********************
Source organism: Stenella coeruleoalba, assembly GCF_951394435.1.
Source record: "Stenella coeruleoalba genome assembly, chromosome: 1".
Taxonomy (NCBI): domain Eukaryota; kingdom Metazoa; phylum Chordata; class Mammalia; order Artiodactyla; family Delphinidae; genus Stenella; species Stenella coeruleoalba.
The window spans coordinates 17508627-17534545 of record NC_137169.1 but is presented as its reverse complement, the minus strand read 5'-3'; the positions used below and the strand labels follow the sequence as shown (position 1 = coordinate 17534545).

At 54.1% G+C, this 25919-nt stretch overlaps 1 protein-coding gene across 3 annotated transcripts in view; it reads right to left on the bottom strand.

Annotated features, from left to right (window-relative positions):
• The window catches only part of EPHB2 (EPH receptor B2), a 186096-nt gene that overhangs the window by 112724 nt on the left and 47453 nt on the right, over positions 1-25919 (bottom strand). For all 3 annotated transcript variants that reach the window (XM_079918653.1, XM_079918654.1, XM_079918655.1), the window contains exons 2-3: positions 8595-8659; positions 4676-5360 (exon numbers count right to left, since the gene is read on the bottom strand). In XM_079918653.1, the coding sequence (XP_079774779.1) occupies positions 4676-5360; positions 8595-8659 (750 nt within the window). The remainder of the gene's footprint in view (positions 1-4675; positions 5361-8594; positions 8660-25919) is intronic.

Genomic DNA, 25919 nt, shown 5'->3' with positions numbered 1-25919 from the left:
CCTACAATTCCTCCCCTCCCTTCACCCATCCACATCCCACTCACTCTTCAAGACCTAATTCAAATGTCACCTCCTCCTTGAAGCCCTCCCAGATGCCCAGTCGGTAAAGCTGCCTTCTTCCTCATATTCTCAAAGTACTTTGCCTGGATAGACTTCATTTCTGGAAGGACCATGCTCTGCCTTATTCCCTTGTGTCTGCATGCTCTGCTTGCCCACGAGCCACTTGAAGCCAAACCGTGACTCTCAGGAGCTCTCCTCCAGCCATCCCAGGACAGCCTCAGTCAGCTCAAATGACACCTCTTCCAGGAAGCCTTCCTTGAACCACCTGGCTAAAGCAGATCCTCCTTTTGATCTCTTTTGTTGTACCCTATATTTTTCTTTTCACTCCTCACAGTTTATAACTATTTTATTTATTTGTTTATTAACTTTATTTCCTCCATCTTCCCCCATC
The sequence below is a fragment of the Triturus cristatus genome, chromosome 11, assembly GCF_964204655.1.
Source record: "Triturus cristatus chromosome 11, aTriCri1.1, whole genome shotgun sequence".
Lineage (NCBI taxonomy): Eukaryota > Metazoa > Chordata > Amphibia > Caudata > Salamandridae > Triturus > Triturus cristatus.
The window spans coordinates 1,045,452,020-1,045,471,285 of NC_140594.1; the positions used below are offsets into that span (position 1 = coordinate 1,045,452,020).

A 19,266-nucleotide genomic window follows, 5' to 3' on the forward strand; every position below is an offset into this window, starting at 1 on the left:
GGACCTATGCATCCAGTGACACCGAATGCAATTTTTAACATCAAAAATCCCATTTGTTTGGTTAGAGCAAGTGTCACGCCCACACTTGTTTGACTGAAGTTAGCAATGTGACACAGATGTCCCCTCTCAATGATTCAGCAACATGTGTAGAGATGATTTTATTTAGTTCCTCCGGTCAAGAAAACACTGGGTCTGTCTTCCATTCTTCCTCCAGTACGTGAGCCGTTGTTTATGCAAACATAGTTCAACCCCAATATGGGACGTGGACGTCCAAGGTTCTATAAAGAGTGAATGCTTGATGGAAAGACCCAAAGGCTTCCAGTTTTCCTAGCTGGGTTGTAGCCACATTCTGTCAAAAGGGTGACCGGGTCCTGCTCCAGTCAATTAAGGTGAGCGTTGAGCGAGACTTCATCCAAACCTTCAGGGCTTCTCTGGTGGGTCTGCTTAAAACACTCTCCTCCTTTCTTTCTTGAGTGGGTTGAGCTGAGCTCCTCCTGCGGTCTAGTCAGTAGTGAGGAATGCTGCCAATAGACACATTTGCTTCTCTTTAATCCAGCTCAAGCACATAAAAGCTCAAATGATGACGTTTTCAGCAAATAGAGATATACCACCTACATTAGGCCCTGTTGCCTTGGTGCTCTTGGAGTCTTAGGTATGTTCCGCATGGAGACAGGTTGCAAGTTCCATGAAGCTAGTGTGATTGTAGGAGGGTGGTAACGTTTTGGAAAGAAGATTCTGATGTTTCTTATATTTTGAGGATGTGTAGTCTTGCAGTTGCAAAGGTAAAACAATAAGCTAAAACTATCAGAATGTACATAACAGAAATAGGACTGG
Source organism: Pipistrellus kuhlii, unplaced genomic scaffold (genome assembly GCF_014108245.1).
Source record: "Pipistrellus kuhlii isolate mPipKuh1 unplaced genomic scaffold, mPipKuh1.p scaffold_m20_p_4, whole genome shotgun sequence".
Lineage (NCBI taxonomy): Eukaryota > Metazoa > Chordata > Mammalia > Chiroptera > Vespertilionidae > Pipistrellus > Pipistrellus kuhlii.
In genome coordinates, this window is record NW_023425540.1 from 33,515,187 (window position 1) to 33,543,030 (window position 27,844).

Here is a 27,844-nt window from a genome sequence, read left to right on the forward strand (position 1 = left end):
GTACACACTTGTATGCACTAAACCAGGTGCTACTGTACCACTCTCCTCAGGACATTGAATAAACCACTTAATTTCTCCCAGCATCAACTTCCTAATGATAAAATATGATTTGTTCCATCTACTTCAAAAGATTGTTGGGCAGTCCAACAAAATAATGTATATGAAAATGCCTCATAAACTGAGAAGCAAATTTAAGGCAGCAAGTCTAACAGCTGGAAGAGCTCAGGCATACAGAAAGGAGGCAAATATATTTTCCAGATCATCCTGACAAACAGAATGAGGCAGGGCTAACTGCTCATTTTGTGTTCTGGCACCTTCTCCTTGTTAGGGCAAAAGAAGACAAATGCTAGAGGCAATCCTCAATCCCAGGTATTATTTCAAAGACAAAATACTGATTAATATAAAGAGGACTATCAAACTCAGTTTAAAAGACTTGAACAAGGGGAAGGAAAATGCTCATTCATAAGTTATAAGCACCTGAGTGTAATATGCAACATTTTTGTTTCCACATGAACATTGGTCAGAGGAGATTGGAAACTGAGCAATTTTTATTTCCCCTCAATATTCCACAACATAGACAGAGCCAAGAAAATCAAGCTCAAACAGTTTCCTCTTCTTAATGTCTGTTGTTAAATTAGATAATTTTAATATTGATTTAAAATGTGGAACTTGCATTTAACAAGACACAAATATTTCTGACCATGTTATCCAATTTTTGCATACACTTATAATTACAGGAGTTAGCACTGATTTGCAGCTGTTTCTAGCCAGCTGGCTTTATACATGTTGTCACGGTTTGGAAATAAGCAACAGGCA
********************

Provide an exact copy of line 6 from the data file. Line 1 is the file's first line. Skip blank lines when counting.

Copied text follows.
Annotated features, from left to right (window-relative positions):